The vitality subscale of the Short-Form (SF-36) Health Survey of the Medical Outcomes Study was used to assess vitality (Ware and Sherbourne 1992). Respondents indicated how much of the time over the past month they had been feeling in regards to four items assessing feelings of energy and aliveness (e.g., “Have you felt calm and peaceful?”). Responses were scored on a scale from (0%) none of the time to (100%) all of the time. The subscale has been described as a valid and reliable indicator of eudaimonic well-being (Vuillemin et al. 2005; Ware 2000). In this study, the measure demonstrated adequate internal consistency (α = .83)



Baseline and endpoint data were entered directly into SPSS Statistics 20 and summary statistics were computed. Passion groups were created by identifying participants’ highest standardized scores on the two passion subscales (Philippe et al. 2009; Mageau et al. 2009). This practice is informative given that when individuals are passionate for an activity, they tend to strongly endorse items from both subscales, resulting in blurred distinction between “purely” passionate people of either type and those that are mixed. Therefore, by drawing on standardized scores, two similarly sized groups of relatively more harmonious and relatively more obsessive participants are created.

As for the experience sampling data, individual datasets were downloaded from the server as Excel files before being exported into SPSS. Then, the sums and means of the post-physical activity and end-of-day affect variables were computed by aggregating scores across the 14 days. If participants had reported a post-activity description on a given day but had not logged the end-of-day measures, a “yes” was imputed as the value for having engaged in activity that day (PANAS items were not imputed). For all data (baseline, daily, endpoint), the distributions of the variables were examined in terms of outlying values, skewness, and kurtosis. In short, all standard assumptions of univariate and multivariate regression analyses were examined, for instance, Mahalanobis distances, multicollinearity and so forth (Tabachnick and Fidell 2007).

Daily affect

The hierarchical structure of the data acquired in this study, namely the daily assessments of positive and negative affect (level 1) nested within stable individual-level passion variables (level 2), warranted the use of hierarchical linear modeling (HLM; Raudenbush and Bryk 2002; Nezlek 2008). The data were restructured to be treated using HLM 6.0 statistical software (Raudenbush et al. 2004). Some advantages of HLM versus analyses of aggregate scores include its ability to reliably estimate relationships within-participants as well as its capacity to manage missing data (Giacobbi et al. 2005; Nezlek 2008).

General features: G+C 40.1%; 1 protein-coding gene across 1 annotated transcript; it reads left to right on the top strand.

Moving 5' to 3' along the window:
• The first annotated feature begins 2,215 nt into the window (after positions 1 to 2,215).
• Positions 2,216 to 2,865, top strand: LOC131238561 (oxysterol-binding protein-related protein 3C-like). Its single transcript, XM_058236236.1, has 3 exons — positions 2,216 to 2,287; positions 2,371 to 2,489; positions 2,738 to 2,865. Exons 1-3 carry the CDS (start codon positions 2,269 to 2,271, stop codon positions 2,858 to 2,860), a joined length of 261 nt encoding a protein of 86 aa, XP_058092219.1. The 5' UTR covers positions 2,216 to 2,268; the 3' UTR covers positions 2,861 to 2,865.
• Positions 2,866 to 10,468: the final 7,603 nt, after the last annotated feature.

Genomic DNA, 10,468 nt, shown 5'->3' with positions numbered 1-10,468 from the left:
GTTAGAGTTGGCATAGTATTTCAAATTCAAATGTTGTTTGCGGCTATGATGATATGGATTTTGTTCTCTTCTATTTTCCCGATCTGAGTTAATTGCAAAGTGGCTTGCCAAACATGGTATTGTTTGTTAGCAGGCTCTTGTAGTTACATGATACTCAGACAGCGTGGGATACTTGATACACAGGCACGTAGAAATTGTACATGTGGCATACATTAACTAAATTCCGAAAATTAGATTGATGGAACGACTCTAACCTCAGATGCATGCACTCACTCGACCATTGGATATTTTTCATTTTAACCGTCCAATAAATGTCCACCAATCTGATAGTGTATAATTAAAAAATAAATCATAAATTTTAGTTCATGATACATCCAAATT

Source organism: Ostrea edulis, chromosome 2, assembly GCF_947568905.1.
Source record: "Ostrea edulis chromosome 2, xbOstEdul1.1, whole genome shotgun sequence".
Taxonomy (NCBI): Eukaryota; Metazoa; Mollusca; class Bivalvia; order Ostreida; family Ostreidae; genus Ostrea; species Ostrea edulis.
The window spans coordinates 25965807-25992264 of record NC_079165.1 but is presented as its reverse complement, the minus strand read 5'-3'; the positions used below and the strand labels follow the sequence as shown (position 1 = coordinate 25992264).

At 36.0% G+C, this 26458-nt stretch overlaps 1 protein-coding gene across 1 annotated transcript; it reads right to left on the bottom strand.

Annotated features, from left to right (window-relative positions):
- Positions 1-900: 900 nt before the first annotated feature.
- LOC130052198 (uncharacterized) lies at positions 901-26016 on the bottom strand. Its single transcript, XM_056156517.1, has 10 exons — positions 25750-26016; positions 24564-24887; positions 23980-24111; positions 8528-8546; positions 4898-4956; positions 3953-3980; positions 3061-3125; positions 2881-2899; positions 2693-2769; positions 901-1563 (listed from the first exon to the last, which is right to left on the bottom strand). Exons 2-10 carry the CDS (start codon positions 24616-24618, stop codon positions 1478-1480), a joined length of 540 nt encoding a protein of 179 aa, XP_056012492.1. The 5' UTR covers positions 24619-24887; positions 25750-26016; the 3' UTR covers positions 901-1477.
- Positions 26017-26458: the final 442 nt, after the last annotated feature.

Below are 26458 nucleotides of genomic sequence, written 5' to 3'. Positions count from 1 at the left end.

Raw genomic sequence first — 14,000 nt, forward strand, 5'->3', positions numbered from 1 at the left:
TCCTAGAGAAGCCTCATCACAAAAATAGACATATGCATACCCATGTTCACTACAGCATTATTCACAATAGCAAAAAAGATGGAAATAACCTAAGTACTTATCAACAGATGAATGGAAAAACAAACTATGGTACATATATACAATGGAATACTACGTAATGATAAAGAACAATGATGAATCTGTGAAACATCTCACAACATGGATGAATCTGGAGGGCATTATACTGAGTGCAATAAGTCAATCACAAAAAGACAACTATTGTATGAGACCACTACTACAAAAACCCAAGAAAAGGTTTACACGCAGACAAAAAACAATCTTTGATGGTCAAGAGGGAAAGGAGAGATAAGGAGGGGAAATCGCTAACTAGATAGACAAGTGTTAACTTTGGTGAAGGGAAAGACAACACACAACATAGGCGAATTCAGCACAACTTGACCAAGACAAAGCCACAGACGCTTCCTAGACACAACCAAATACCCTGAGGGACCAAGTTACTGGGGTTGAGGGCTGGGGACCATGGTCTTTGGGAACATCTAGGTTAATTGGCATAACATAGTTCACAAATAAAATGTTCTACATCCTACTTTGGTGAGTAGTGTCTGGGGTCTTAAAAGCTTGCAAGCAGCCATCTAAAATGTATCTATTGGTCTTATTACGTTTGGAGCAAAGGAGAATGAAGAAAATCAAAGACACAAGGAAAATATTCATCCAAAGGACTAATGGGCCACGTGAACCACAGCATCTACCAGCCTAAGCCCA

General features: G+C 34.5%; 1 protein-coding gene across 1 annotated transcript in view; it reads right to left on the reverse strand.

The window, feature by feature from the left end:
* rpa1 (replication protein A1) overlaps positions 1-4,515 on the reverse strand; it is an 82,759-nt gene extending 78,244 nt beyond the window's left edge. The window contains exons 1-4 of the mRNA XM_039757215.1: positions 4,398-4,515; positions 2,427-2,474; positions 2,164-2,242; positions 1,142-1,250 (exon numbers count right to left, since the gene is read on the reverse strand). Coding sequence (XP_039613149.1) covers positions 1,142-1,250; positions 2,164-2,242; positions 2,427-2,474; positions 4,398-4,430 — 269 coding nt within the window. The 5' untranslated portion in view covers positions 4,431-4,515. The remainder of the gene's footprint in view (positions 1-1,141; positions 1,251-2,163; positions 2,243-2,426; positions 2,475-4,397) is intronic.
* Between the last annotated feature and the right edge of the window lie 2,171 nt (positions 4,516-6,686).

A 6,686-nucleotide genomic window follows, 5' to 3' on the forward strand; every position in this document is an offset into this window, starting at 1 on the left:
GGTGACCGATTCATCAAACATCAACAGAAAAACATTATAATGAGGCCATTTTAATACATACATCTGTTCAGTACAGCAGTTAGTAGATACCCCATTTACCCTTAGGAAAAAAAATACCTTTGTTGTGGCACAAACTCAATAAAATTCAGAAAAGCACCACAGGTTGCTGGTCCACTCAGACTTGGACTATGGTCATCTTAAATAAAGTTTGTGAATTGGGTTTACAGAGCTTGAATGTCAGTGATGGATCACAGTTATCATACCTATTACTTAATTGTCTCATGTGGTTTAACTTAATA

With HLM analyses, the intercept of an equation indicates the between-person variability of means on the outcome variable when any level 1 predictor in the equation is equal to 0. The type of centering that is applied to the level 1 predictor (or no centering) will influence how the intercept is understood. The same principles govern the interpretation of the grand-mean of participants when level 2 predictors are included. In the present study, the level 1 predictor consisted of the dichotomous physical activity engagement variable, with “yes” dummy coded as “0” and “no” coded as “1”. This variable was left uncentered, and thus the intercept corresponded to participants’ means on the outcome variable for the category coded as “0”, in this instance, having engaged in physical activity that day. The level 2 predictors in this study were the two passion types (HP, OP) and these were grand- or sample-mean centered. In this case, the intercept represents the mean on the outcome variable across all participants. To illustrate the equations that were tested, readers are invited to consult Table 1 and (Mageau and Vallerand 2007) for a more detailed description. In initial analyses, intercepts and slopes were set as randomly varying. They were revised to be fixed if coefficients were estimated with low reliability or if errors terms were not significantly variable between participants. Separate equations were tested for the four types of affect (i.e., positive, negative, high-low-activation).

Table 1. Models predicting daily high activation (HA) positive affect

The full-maximum likelihood estimation was used and the hypotheses for purposes one to three were evaluated via t-tests of model coefficients (McCoach and Black 2008). Robust standard errors were evaluated in order to circumvent issues arising with violations of homogeneity of variance. A log likelihood test of fit improvement in HLM (using χ2) was used to test the superiority of models with the inclusion of additional variables (Hox 2010; Raudenbush et al. 2004). To help with interpretation, pseudo-R2 was calculated as a measure of effect size by subtracting the unexplained variance from a restricted model (with predictors) from the unexplained variance of an unrestricted model (no predictors) and dividing by the unexplained variance in the unrestricted model (Kreft and De Leeuw 1998; Raudenbush and Bryk 2002).